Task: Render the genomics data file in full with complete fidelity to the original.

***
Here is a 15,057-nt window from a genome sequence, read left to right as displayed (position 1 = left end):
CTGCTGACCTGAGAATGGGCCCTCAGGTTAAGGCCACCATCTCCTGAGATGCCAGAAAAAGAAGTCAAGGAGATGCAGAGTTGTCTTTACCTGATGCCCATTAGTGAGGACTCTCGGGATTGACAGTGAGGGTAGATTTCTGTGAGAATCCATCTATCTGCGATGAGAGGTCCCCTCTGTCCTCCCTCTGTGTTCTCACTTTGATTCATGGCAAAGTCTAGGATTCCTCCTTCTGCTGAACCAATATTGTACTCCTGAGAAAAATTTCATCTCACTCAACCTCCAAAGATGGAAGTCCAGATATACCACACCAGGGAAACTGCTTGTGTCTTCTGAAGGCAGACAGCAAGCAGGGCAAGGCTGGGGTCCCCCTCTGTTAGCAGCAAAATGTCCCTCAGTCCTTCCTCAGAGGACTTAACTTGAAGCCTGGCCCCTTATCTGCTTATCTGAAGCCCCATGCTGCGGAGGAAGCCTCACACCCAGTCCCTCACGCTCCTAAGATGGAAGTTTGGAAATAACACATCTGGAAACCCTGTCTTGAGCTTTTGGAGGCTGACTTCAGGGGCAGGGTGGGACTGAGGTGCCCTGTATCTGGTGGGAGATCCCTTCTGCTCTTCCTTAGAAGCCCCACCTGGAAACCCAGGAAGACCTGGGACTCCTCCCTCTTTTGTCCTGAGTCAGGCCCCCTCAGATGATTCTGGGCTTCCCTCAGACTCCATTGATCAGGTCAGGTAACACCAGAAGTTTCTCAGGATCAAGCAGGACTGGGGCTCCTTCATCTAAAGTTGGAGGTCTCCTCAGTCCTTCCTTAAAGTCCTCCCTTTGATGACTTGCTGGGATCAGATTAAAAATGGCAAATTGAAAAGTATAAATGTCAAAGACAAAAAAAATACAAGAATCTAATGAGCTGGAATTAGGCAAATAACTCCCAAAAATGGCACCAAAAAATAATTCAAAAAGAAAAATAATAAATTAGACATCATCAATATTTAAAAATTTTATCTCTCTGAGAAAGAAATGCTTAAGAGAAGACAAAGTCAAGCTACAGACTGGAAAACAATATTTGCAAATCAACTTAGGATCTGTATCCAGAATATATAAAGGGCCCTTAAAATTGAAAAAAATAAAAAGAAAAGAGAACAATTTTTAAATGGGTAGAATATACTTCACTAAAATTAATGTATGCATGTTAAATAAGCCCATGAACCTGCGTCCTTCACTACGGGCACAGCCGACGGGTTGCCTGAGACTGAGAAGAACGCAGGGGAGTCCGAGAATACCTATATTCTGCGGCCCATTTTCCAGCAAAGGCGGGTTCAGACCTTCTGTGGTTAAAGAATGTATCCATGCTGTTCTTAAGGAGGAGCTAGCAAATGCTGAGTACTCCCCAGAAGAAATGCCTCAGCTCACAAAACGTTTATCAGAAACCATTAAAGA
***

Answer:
Here is a 15,057-nt window from a genome sequence, read left to right as displayed (position 1 = left end):
CTGCTGACCTGAGAATGGGCCCTCAGGTTAAGGCCACCATCTCCTGAGATGCCAGAAAAAGAAGTCAAGGAGATGCAGAGTTGTCTTTACCTGATGCCCATTAGTGAGGACTCTCGGGATTGACAGTGAGGGTAGATTTCTGTGAGAATCCATCTATCTGCGATGAGAGGTCCCCTCTGTCCTCCCTCTGTGTTCTCACTTTGATTCATGGCAAAGTCTAGGATTCCTCCTTCTGCTGAACCAATATTGTACTCCTGAGAAAAATTTCATCTCACTCAACCTCCAAAGATGGAAGTCCAGATATACCACACCAGGGAAACTGCTTGTGTCTTCTGAAGGCAGACAGCAAGCAGGGCAAGGCTGGGGTCCCCCTCTGTTAGCAGCAAAATGTCCCTCAGTCCTTCCTCAGAGGACTTAACTTGAAGCCTGGCCCCTTATCTGCTTATCTGAAGCCCCATGCTGCGGAGGAAGCCTCACACCCAGTCCCTCACGCTCCTAAGATGGAAGTTTGGAAATAACACATCTGGAAACCCTGTCTTGAGCTTTTGGAGGCTGACTTCAGGGGCAGGGTGGGACTGAGGTGCCCTGTATCTGGTGGGAGATCCCTTCTGCTCTTCCTTAGAAGCCCCACCTGGAAACCCAGGAAGACCTGGGACTCCTCCCTCTTTTGTCCTGAGTCAGGCCCCCTCAGATGATTCTGGGCTTCCCTCAGACTCCATTGATCAGGTCAGGTAACACCAGAAGTTTCTCAGGATCAAGCAGGACTGGGGCTCCTTCATCTAAAGTTGGAGGTCTCCTCAGTCCTTCCTTAAAGTCCTCCCTTTGATGACTTGCTGGGATCAGATTAAAAATGGCAAATTGAAAAGTATAAATGTCAAAGACAAAAAAAATACAAGAATCTAATGAGCTGGAATTAGGCAAATAACTCCCAAAAATGGCACCAAAAAATAATTCAAAAAGAAAAATAATAAATTAGACATCATCAATATTTAAAAATTTTATCTCTCTGAGAAAGAAATGCTTAAGAGAAGACAAAGTCAAGCTACAGACTGGAAAACAATATTTGCAAATCAACTTAGGATCTGTATCCAGAATATATAAAGGGCCCTTAAAATTGAAAAAAATAAAAAGAAAAGAGAACAATTTTTAAATGGGTAGAATATACTTCACTAAAATTAATGTATGCATGTTAAATAAGCCCATGAACCTGCGTCCTTCACTACGGGCACAGCCGACGGGTTGCCTGAGACTGAGAAGAACGCAGGGGAGTCCGAGAATACCTATATTCTGCGGCCCATTTTCCAGCAAAGGCGGGTTCAGACCTTCTGTGGTTAAAGAATGTATCCATGCTGTTCTTAAGGAGGAGCTAGCAAATGCTGAGTACTCCCCAGAAGAAATGCCTCAGCTCACAAAACGTTTATCAGAAACCATTAAAGA